Last week I mentioned that with summer upon us the only way we’d typically see a change from the ‘hot, humid, with popup afternoon storms’ is with a tropical system. Well, I guess we may be going down that path later this week. Yeah, that’s my bad.
The first thing I want folks to realize is that all of what we’re about to discuss is *potential*. A tropical cyclone has not formed, at least yet, in the Gulf of Mexico. Until we have a system that has developed we’re going to have real limits on what we know and what we don’t know. Nevertheless, there are a few tidbits of information we think we know, or at least have a grasp on. Much of this information comes from the National Weather Service in Houston and their excellent forecast discussion issued this afternoon. I’ve tweaked some of the wording to make it readable for those who couldn’t give two hoots about weather nerdiness.
- Weather models are in decent agreement on the upper-level pattern as well as the evolution of any development of ‘our tropical mischief’ through Wednesday and Thursday.
- The forecast has leaned toward more of a westward track solution compared to yesterday. That would increase the potential level of impacts to Texas, especially Southeast Texas.
- Potential impacts may begin as soon as Friday if the system develops and moves toward Southeast Texas. Likewise, those impacts could peak Saturday night through Sunday.
- Upper-level winds are favorable for the development of a tropical system Wednesday through Friday.
- Water temperatures in the Gulf of Mexico are downright toasty – quite supportive of the development and intensification of a tropical cyclone (but wait, there’s more below you should read before assuming that means we automatically get a hurricane).
On the other side of the spectrum – here are a few tidbits we simply don’t know or have extremely low confidence on.
- We’re not sure how close to the coastline this potential system may develop.
- The closer to the coast the less time/less chance it has to become well organized.
- This is something we simply won’t know until the system actually develops. Even weather models, which certainly do have their own assumptions, will not be able to grasp this potential.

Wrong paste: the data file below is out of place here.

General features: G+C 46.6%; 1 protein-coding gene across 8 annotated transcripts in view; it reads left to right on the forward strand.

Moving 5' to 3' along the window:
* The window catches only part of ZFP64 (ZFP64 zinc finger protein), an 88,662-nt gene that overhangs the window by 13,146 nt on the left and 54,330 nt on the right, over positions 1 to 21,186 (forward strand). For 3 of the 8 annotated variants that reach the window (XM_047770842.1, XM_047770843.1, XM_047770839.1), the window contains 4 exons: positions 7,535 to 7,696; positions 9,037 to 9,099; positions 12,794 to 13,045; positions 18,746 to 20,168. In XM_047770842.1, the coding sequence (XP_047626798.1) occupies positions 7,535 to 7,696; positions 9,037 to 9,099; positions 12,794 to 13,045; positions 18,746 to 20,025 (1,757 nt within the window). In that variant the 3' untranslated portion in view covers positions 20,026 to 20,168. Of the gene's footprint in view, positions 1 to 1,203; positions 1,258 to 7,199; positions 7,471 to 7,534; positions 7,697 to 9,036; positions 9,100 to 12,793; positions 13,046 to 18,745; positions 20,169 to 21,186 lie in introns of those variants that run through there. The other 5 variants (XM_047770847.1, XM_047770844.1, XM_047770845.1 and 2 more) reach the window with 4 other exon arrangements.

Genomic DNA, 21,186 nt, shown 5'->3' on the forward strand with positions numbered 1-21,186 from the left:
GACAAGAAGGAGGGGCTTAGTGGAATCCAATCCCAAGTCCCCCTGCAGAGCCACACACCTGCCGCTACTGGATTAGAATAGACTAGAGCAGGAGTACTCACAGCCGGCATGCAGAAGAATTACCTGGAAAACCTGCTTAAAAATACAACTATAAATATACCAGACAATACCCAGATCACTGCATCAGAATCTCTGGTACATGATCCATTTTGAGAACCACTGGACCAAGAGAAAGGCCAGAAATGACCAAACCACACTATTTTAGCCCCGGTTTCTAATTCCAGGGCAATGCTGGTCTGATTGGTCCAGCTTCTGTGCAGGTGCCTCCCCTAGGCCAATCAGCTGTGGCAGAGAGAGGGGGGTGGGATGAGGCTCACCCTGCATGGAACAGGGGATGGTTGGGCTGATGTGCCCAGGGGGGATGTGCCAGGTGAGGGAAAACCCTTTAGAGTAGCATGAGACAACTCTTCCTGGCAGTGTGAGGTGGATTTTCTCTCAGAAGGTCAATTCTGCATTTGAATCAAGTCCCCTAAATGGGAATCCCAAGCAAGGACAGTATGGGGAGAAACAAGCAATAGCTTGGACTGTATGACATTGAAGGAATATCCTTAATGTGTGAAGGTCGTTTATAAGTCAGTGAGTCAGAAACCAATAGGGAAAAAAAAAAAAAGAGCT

- The forecast track of any potential tropical system is uncertain. Odds are for a track westward across the Gulf of Mexico. The upper-level high pressure (responsible for our hot weather this week) looks like it may weaken. If that happens, a track to the west would be more likely – thus increasing the threat to the Texas coastline (generally Southeast Texas to Lousiana) versus farther east.
- Any track/intensity guidance from weather models is extremely uncertain given that we don’t even have anything right now. That’s a hint that folks should be extremely cautious when less-responsible folks share scary-looking weather model images. Meteorologists understand how to read and understand weather models. They know the vulnerabilities and weaknesses of each specific weather model. Those in the general public do not, which is why we often see absurd weather-model graphics going viral.
- Potential impacts from this system could be wide-ranging due to the uncertainty in both the track and intensity guidance – not to mention other uncertainties listed above. The next two days will allow time for the forecast to develop and data quality to improve. The Hurricane Hunters are scheduled to begin flights on Wednesday (assuming we see development begin by that point). That’ll greatly improve weather model data quality with this potential system.
If you didn’t want to read all of the above here’s a summary: Confidence is moderate to high that a tropical cyclone (tropical depression, tropical storm, etc) may form after Wednesday. Confidence is low regarding its track and potential intensity. What does that mean folks should do?
This is a good time to ensure your hurricane preparedness plans are ready – even though this system is unlikely to become a ‘major hurricane’. Look over your emergency supplies and be prepared. If you live along the coast review your evacuation plans. Most of all? Use a verified, reliable, trustworthy source for your weather information over the next several days. The National Hurricane Center issues the official tropical cyclone forecasts. Your local National Weather Service office provides excellent hyper-local forecasts. There are also plenty of meteorologists who provide trust-worthy forecast information. Nothing is guaranteed and the next two days will determine a lot about what we know and what we don’t know going forward.
If we do have a tropical cyclone move into the region we would see a variety of potential impacts. Those would include coastal impacts and inland impacts. Those potential impacts would also include an inland heavy rain threat – well inland and away from the coast – this weekend into early next week. That would obviously result in a significant change to the forecast compared to the ongoing ‘hot, humid, chance of popup storms’ forecast. Stay aware of the forecast this week as is it will undoubtedly undergo multiple changes.